Raccoons don't build nests at all. Instead, they inhabit nests that wild animals have abandoned like beavers, foxes, or skunks. They can also move into urban areas and take up residence in attics or crawlspaces.
Raccoons are adaptive creatures that can live in different types of habitats, including trees, caves, and even urban areas. These dens are typically located in hollow trees, rock crevices, or abandoned burrows.
Raccoons may also insulate their “nest” with leaves, bark, or other materials to keep warm during the colder months. Let’s take a closer look at what raccoon nests look like, how they’re built, and what to do when you spot one.
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What Does a Raccoon Nest Look Like?
There is no single answer to this specific question since raccoon nests can vary significantly in size, shape, and location. Raccoons don’t build nests, so their “nests” often resemble other animals’ abandoned dens.
Here are some places that a raccoon may occupy and call home:
- Abandoned burrows
- Leaf piles
- Rocky crevices
- Garbage dumpsters
- Abandoned nests
That said, raccoon nests are typically modified to accommodate their size. For example, a burrow that a raccoon has taken over will often have the entrance enlarged to allow the larger animal to enter and exit.
They may also use hay and long grasses to make their nest more durable and comfortable. However, they often make use of what’s available nearby.
Where Do Raccoons Build Their Nest?
Raccoons build their nest near food and water sources. Being near food scraps is vital to these omnivores. If your home provides easy access to garbage cans or pet food, a raccoon won’t hesitate to take up residence nearby.
Raccoons are also attracted to areas with rivers and streams. The water is not only a source of hydration for these animals but also a place to cool off and find various types of food.
In urban areas, raccoons often build their nest in attics, crawlspaces, or sheds. This provide shelter from the elements and predators. Additionally, these locations often give raccoons easy access to food sources like garbage cans.
How to Find a Raccoon Nest?
Finding a raccoon nest is not simply finding a specific structure. These animals don’t make nests in the first place, making it easy for them to stay undetected.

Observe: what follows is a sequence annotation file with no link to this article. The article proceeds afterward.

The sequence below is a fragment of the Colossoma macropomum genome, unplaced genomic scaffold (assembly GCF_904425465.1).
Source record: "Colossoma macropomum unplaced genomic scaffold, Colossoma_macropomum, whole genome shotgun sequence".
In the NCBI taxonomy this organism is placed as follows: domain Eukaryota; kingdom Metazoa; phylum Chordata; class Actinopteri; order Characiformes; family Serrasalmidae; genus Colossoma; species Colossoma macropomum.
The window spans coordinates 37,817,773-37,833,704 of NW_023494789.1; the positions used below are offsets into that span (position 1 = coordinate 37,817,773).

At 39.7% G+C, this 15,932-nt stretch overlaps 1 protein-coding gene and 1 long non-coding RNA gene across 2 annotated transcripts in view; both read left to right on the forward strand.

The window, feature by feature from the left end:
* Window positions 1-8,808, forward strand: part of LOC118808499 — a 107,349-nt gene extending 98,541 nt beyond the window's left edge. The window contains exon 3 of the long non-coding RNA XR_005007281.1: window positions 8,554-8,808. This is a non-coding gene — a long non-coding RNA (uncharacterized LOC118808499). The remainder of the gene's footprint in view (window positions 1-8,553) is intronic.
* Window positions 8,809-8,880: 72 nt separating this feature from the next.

However, some signs can indicate the presence of a raccoon. Here are some telltale signs of raccoons on your property:
Raccoons have distinct thumbs that make their paw prints easy to identify. They are often compared to human children’s handprints.
Raccoon scat is typically dark and tubular. But most importantly, these animals defecate in one area referred to as the latrine. If there’s scat nearby, a den site is likely within proximity.
In springtime, raccoons shed their white, grey, black, and brown coat. This hair can be found near their nesting area.
Raccoons are nocturnal, frequently vocalizing during the night. If you hear noises from your attic or crawlspace, it’s likely a raccoon skulking about.
Raccoons mark their territory by leaving greasy rub marks on objects like trees, fences, and walls. These marks are often located near their nest.
What Should I Do When I Locate a Raccoon Nest?
After confirming the presence of a raccoon nest, the next step is to remove them from your property safely. That said, these animals are carriers of various diseases and parasites that can be harmful to humans, such as rabies.
Additionally, raccoons can become aggressive when cornered or threatened. For these reasons, it’s best to leave the removal process to a professional.
A pest control specialist will have the necessary experience and equipment to safely remove both adult and baby raccoons. They can also advise how to prevent future infestations.
In many states, it’s illegal to kill or relocate raccoons a certain distance from your property. Check your local city, county, and state laws before taking any action.
Raccoon Nest Removal Tips
To avoid raccoons from invading your property, you should start by taking raccoon removal measures in your own home. Here are some tips to drive away raccoons:
Seal up any entry points
Raccoons can squeeze through small spaces. So, identify and seal up any cracks or holes in your home, including chimneys, vents, and gutters.
Remove potential food sources
When there’s no food around, raccoons will likely move on to a new location. To do this, keep your trash cans tightly sealed, and don’t leave pet food out.
Build raccoon-proof fences
Electric fences can deter raccoons from getting onto your property. To build an effective barrier, the fence should be at least eight inches off the ground.
Cut back vegetation
Raccoons use trees and shrubs to climb onto roofs. To prevent this, trim back branches close to your property—especially near your rooflines, gutters, and attic vents.
Once you’ve minimized the chances of raccoons returning to your property, you can clean the area where the nest was located. It’s highly recommended to wear gloves and a mask to avoid coming in contact with any pathogens.
Afterward, disinfect the area with a bleach solution. This will help kill any remaining bacteria or viruses that may have been left behind.
To avoid future infestations, you can install traps like a motion-activated sprinkler system. This will scare away any raccoons that come near your property for good.